If there’s one thing I’ve learned in my time as a Takeout staff writer, it’s that food and beverage brands love to toss around words like “clean” and “organic” to sell their products. A perfect example of this misleading (and sometimes meaningless) word association: so-called organic and clean wines.
On the surface, these terms can imply that a food or beverage is “healthier” or “better for you,” but that’s not necessarily true. So, what do they actually mean?
We all know wine comes from grapes, so it follows that in order for a wine to be considered organic, the grapes it comes from must be grown organically. This is where the labeling gets a bit more technical, though.
In the United States, for a wine to be labeled 100% organic it must meet the requirements of the United States Department of Agriculture National Organic Program and the Alcohol and Tobacco Tax and Trade Bureau. Organic wine in the U.S is defined as having been made from organically grown grapes and without added sulfites—that is, the sulfur dioxide in a bottle of wine that prevents bacterial growth and preserves the wine’s flavor and freshness. The USDA requires that “grapes are grown without synthetic fertilizers and in a manner that protects the environment and preserves the soil.” However, a wine can be labeled as having been “made with 100% organic grapes” and still not qualify as an organic wine because of added sulfites.
The issue with labeling a wine “organic” is that the definition of organic varies by country. For example, Wine Folly explains that in most of Europe and Canada, the latter half of the definition is different, allowing for added sulfites. And “organic” still doesn’t tell you everything you might want to know about a wine—for example, organic wine can still contain additives such as yeast, egg whites, and animal enzymes, which means it cannot be considered vegan.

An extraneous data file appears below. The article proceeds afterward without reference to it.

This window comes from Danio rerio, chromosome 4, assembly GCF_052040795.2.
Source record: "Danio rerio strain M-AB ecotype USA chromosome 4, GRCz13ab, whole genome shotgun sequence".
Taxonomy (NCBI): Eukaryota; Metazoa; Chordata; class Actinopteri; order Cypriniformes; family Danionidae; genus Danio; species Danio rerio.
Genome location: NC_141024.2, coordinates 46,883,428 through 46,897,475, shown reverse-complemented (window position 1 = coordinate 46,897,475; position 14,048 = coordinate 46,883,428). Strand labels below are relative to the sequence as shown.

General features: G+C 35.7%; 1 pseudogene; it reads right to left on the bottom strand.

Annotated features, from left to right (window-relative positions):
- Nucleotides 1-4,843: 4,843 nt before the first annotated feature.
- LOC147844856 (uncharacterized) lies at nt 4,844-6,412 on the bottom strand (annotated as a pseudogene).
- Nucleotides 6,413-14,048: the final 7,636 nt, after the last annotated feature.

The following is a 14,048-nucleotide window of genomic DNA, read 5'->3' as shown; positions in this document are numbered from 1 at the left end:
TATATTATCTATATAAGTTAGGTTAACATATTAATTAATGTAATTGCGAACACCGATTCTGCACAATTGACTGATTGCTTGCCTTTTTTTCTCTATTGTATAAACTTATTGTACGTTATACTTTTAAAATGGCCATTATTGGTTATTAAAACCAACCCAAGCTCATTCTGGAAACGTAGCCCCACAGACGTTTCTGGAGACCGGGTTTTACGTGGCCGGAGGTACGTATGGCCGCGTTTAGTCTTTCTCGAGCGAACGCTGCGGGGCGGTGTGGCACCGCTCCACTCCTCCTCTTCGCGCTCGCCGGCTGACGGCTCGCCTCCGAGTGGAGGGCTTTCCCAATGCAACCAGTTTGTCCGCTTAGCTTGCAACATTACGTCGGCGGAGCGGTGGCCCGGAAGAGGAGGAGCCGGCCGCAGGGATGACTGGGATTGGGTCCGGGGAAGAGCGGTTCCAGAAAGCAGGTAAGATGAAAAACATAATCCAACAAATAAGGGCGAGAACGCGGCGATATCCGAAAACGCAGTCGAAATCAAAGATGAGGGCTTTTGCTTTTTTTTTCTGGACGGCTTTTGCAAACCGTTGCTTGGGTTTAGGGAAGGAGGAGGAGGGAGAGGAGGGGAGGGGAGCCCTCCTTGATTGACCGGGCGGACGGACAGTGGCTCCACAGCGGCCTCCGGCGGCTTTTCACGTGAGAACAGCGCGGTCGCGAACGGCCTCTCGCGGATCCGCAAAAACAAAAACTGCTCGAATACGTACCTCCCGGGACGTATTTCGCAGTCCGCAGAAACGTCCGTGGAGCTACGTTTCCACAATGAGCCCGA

To summarize, in the United States, 100% organic wine must be certified by the USDA and cannot use any synthetic fertilizers in the process, but that certification doesn’t necessarily indicate a group of wines produced in a consistent way.
The label “clean wine” is one that involves a lot less red tape to achieve, and one that doesn’t require much accountability on the part of the wine producers. That is, clean wine is essentially a marketing tactic and nothing more.
VinePair calls out how the term “clean wine” is a way for certain brands to demonize their competitors, exploiting consumers’ general lack of knowledge around the winemaking process. Clean wines often call out their organic ingredients, low sugar levels, and minimal additives. The issue is that the term “clean” is not legally defined like “organic,” nor is it widely accepted like natural and biodynamic wines. “Clean” is too broad a term, one that mostly just plays on consumer perceptions of what it means for a product to be “healthy.”
No matter what you’re eating or drinking, it’s worth remembering that terms splashed across the label are not a foolproof way to determine a product’s quality. If you enjoy drinking a certain wine, you should buy it, but just know that “clean” does not equal “healthy,” “organic” does not necessarily equal “superior,” and a lot of winemakers are hoping that you’ll rely on their marketing to make your decisions, rather than doing your research.